Menstrual Cycle and Headache in Teenagers
- 10 Downloads
This population-based study on school-aged girls aimed to estimate the rate of peri-menstrual headache, evaluate headache pain pattern during the menstrual cycle, and verify its relationships with physical, psychosocial and life-style factors.
The students (n = 4973) fulfilled a self-administered questionnaire on demographic and behavioral characteristics, menarche, menstrual pattern and features including headache and dysmenorrhea. The prevalence of headache and the mean pain intensity score at the three menstrual cycle phases (premenstrual, menstrual, in-between period) were estimated, both overall and by gynecological year. Furthermore, the prevalence of three different patterns of headache (peri menstrual/mid-cycle/acyclic) was evaluated, together with the mean pain intensity score.
The overall prevalence of headache at least once at any time during the menstrual cycle was 64.4%. At multivariable logistic analysis, gynecological age (OR 1.07; 95%CI 1.03–1.12), middle social level (1.24; 1.01–1.55, compared to high social level), physical activity (0.67; 0.51–0.89), oral contraceptive use (1.34; 1.04–1.73) and dysmenorrhea (2.30; 1.54–3.42) were significantly associated with headache. Among girls with headache, 83.4% had peri-menstrual headache (44.6% premenstrual, 38.8% menstrual), 3.5% mid-cycle headache and 13.2% acyclic headache. The gynaecological age and dysmenorrhea were significantly associated with the headache pattern (p = 0.03 and p < 0.0001, respectively).
This study suggests that peri-menstrual headache is highly prevalent among adolescents. In girls, the headache rate linearly raises with higher gynecological age; menses-related painful syndromes, such as headache and dysmenorrhea, are strongly interrelated. The anamnesis and monitoring of menstrual health should be mandatory when taking care of girls with headache.
KeywordsAdolescents. Menstrual headache Headache pattern Pain Gynecological age Dysmenorrhea
DSC: Conception and design of the study, acquisition of data, revision of the paper; DSV: Conception and design of the study, acquisition of data, interpretation of data, revision of the paper; PE: Conception of the scientific question and design of the study, analysis and interpretation of data, draft and revision of the paper; RG: Conception and design of the study, acquisition of data, interpretation of data, revision of the paper; RF: conception and design of the study, acquisition of data, interpretation of data, revision of the paper.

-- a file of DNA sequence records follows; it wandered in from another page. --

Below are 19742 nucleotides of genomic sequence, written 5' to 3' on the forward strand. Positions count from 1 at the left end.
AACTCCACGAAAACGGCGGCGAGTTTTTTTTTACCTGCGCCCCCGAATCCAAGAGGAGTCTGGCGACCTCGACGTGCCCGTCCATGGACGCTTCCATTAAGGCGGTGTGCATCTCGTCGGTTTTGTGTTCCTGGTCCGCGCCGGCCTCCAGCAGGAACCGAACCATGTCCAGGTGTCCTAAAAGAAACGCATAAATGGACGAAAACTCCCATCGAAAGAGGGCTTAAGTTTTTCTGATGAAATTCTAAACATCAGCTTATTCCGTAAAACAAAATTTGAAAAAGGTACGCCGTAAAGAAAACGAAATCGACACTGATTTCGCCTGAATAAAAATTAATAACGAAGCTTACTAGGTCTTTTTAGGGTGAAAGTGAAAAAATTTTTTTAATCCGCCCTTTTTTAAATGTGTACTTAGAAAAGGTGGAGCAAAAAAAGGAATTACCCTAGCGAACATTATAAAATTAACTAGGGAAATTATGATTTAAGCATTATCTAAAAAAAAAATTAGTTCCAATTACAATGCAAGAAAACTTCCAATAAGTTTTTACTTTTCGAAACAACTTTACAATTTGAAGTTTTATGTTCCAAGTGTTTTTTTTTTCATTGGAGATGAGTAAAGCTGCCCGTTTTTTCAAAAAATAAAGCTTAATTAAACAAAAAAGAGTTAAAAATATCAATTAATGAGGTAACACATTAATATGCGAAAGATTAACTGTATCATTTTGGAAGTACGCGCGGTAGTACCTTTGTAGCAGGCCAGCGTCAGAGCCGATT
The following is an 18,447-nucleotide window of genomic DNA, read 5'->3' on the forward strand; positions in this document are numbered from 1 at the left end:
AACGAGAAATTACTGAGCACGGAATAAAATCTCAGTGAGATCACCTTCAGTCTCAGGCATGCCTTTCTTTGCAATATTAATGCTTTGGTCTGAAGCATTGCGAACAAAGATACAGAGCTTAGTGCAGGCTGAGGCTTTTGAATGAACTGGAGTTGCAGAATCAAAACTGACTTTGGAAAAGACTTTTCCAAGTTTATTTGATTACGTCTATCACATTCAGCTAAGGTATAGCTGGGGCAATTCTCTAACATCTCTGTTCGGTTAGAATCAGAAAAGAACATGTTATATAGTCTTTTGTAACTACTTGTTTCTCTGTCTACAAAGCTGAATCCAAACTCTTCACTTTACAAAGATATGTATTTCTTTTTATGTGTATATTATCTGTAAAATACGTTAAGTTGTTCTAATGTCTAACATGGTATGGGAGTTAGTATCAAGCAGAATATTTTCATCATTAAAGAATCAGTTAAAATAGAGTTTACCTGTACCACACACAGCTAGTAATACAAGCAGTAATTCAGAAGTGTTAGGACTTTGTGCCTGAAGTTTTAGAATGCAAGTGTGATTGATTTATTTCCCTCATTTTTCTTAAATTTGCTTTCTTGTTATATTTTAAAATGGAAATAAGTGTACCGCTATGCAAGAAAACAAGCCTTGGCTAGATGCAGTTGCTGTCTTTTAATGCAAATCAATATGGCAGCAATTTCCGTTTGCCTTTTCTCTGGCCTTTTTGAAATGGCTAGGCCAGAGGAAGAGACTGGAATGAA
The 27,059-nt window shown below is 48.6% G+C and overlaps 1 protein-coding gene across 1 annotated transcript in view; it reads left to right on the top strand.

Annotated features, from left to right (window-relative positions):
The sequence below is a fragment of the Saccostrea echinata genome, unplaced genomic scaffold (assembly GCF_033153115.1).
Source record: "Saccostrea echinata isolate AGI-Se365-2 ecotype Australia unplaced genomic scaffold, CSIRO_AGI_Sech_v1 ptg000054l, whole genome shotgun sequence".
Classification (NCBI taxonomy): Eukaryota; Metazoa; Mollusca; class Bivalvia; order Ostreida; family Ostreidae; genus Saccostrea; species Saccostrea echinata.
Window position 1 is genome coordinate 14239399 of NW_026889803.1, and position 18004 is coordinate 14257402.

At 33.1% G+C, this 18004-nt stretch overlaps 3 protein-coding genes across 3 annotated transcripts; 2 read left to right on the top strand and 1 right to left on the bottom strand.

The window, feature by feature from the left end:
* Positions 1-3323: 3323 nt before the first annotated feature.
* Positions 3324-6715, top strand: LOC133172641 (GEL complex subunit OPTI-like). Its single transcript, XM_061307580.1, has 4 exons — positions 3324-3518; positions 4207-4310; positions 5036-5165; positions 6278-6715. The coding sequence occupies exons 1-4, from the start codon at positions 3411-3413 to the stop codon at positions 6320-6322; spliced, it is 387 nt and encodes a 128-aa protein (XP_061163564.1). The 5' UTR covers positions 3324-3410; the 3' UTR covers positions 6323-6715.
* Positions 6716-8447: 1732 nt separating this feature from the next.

BL: Conception of the scientific question and design of the study, analysis and interpretation of data, draft and revision of the paper; BM: Conception and design of the study, acquisition of data, interpretation of data, revision of the paper; BPA: Conception of the scientific question, revision of the paper; BS, BG, BF and TG: Conception and design of the study, acquisition of data, interpretation of data and revision of the paper. PE will act as guarantor for this paper.
Compliance with Ethical Standards
Conflict of Interest
Source of Funding
- 1.Buse DC, Loder EW, Gorman JA, et al. Sex differences in the prevalence, symptoms, and associated features of migraine, probable migraine and other severe headache: results of the American migraine prevalence and prevention (AMPP) study. Headache. 2013;53:1278–99.Google Scholar
- 5.Crawford MJ, Lehman L, Slater S, et al. Menstrual migraine in adolescents. Headache. 2009;49:341–7.Google Scholar
- 11.Bellini B, Arruda M, Cescut A, et al. Headache and comorbidity in children and adolescents. J Headache Pain. 2013;14:79.Google Scholar
- 22.Rigon F, Bianchin L, Bernasconi S, et al. Update on age at menarche in Italy: toward the leveling off of the secular trend. J Adolesc Health. 2010;46:238–44.Google Scholar
- 27.Dzoljic E, Sipetic S, Vlajinac H, et al. Prevalence of menstrually related migraine and nonmigraine primary headache in female students of Belgrade University. Headache. 2002;42:185–93.Google Scholar
- 32.Martin VT, Wernke S, Mandell K, et al. Defining the relationship between ovarian hormones and migraine headache. Headache. 2005;45:1190–201.Google Scholar
- 33.Sanders D, Warner P, Bȧckström T, Bancroft J. Mood, sexuality, hormones and the menstrual cycle. I. Changes in mood and physical state: description of subjects and method. Psychosomatic Med. 1982;45:481–501.Google Scholar
- 38.Oterino A, Toriello M, Cayón A, et al. Multilocus analyses reveal involvement of the ESR1, ESR2, and FSHR genes in migraine. Headache. 2008;48:1438–50.Google Scholar